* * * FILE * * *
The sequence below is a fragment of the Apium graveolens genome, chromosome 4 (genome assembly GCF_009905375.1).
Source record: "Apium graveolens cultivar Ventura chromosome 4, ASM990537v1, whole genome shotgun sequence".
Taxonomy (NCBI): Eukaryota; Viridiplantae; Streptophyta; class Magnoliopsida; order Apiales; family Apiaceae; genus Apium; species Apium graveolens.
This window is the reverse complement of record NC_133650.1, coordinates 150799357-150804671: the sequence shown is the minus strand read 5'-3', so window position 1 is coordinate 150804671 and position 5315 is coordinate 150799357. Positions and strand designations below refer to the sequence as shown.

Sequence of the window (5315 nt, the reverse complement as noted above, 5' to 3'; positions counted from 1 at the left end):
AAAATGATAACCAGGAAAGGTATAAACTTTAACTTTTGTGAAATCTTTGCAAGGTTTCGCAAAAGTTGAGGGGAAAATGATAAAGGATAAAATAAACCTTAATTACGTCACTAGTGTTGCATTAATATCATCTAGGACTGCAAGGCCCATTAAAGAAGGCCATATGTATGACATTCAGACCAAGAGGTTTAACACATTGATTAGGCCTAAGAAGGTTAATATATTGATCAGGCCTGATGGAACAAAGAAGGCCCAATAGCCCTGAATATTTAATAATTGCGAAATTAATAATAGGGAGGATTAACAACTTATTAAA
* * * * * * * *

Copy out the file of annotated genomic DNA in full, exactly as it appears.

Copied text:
The sequence below is a fragment of the Apium graveolens genome, chromosome 4 (genome assembly GCF_009905375.1).
Source record: "Apium graveolens cultivar Ventura chromosome 4, ASM990537v1, whole genome shotgun sequence".
Taxonomy (NCBI): Eukaryota; Viridiplantae; Streptophyta; class Magnoliopsida; order Apiales; family Apiaceae; genus Apium; species Apium graveolens.
This window is the reverse complement of record NC_133650.1, coordinates 150799357-150804671: the sequence shown is the minus strand read 5'-3', so window position 1 is coordinate 150804671 and position 5315 is coordinate 150799357. Positions and strand designations below refer to the sequence as shown.

Sequence of the window (5315 nt, the reverse complement as noted above, 5' to 3'; positions counted from 1 at the left end):
AAAATGATAACCAGGAAAGGTATAAACTTTAACTTTTGTGAAATCTTTGCAAGGTTTCGCAAAAGTTGAGGGGAAAATGATAAAGGATAAAATAAACCTTAATTACGTCACTAGTGTTGCATTAATATCATCTAGGACTGCAAGGCCCATTAAAGAAGGCCATATGTATGACATTCAGACCAAGAGGTTTAACACATTGATTAGGCCTAAGAAGGTTAATATATTGATCAGGCCTGATGGAACAAAGAAGGCCCAATAGCCCTGAATATTTAATAATTGCGAAATTAATAATAGGGAGGATTAACAACTTATTAAA